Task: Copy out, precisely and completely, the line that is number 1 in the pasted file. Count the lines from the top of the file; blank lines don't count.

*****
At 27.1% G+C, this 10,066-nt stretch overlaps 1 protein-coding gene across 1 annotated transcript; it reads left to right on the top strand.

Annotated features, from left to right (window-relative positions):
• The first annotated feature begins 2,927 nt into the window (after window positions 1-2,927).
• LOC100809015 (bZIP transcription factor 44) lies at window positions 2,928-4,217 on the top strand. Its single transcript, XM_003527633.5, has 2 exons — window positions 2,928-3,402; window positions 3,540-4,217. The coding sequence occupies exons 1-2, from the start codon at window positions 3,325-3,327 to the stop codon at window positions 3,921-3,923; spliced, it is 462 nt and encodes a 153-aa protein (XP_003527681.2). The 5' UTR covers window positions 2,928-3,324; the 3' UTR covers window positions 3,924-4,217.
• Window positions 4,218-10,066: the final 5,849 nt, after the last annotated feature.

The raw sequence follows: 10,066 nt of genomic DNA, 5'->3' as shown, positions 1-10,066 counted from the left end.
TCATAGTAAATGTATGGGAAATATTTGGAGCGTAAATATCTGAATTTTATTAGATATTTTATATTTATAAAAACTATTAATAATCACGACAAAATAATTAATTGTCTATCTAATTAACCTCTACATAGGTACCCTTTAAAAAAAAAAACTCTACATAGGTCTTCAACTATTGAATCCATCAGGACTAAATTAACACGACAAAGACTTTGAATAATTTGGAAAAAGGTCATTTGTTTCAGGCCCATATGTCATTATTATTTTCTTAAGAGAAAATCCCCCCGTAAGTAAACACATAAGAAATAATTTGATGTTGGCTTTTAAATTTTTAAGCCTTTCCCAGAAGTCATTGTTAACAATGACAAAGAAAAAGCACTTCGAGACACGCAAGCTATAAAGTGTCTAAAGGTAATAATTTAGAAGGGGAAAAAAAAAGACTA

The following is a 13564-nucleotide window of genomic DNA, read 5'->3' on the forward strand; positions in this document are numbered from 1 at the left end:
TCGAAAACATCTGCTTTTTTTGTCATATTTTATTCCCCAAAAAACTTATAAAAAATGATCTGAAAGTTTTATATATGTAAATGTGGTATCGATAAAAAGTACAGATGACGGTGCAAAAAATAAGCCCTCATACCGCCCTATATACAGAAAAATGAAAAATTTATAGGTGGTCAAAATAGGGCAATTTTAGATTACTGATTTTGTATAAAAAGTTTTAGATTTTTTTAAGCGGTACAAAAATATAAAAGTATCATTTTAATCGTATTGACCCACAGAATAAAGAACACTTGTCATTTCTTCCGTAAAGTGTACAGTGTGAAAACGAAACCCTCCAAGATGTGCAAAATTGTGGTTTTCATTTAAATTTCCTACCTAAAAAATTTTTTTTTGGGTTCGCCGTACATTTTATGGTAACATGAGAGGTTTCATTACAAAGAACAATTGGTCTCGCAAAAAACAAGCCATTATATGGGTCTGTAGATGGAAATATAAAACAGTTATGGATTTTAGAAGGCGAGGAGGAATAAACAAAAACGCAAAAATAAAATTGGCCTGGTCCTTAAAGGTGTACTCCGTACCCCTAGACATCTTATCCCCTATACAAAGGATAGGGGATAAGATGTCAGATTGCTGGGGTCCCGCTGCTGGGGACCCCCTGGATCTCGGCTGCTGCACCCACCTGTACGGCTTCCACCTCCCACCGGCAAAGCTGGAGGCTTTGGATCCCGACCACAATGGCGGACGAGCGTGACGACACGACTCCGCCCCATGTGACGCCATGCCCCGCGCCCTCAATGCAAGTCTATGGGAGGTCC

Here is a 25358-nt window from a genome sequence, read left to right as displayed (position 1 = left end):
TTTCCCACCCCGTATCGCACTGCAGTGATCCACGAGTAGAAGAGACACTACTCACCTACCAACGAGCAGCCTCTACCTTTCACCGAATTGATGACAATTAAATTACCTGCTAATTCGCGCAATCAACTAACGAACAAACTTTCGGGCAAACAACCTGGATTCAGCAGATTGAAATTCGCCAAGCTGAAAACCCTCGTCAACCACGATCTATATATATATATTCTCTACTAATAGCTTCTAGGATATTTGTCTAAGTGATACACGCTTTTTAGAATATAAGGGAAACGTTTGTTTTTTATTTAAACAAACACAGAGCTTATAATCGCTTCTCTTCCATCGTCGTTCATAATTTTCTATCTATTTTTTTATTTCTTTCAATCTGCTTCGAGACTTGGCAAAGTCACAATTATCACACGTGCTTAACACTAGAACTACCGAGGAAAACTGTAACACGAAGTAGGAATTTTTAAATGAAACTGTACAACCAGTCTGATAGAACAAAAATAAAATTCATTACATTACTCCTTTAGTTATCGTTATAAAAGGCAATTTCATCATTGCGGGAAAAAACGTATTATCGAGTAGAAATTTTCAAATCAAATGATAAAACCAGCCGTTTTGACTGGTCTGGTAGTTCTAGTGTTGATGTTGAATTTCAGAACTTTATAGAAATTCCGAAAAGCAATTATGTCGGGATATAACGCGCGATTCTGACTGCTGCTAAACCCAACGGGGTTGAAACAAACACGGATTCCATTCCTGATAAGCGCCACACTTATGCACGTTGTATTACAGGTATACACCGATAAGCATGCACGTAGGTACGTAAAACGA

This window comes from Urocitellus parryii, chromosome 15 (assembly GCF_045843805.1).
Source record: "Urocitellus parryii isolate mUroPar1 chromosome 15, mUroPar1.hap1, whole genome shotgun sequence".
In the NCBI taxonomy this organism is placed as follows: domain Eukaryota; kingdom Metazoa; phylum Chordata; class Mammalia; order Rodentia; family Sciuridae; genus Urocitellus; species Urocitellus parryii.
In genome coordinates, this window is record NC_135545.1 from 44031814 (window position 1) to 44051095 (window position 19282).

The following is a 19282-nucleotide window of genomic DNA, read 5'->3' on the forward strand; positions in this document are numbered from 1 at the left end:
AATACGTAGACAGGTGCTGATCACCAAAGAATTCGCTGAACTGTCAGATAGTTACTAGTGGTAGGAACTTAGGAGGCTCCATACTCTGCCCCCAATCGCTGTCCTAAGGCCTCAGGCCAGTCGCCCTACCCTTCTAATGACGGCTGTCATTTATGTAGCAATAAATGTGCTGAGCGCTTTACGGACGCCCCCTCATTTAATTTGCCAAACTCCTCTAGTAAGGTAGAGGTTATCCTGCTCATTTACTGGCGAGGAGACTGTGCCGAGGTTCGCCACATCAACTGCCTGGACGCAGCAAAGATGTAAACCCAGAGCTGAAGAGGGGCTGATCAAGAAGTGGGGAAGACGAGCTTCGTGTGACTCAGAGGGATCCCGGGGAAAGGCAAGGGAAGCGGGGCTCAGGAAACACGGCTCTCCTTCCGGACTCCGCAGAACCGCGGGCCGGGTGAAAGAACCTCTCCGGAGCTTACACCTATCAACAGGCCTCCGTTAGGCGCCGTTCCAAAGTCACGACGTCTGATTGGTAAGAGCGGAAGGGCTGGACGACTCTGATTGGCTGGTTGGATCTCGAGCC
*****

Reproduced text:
At 27.1% G+C, this 10,066-nt stretch overlaps 1 protein-coding gene across 1 annotated transcript; it reads left to right on the top strand.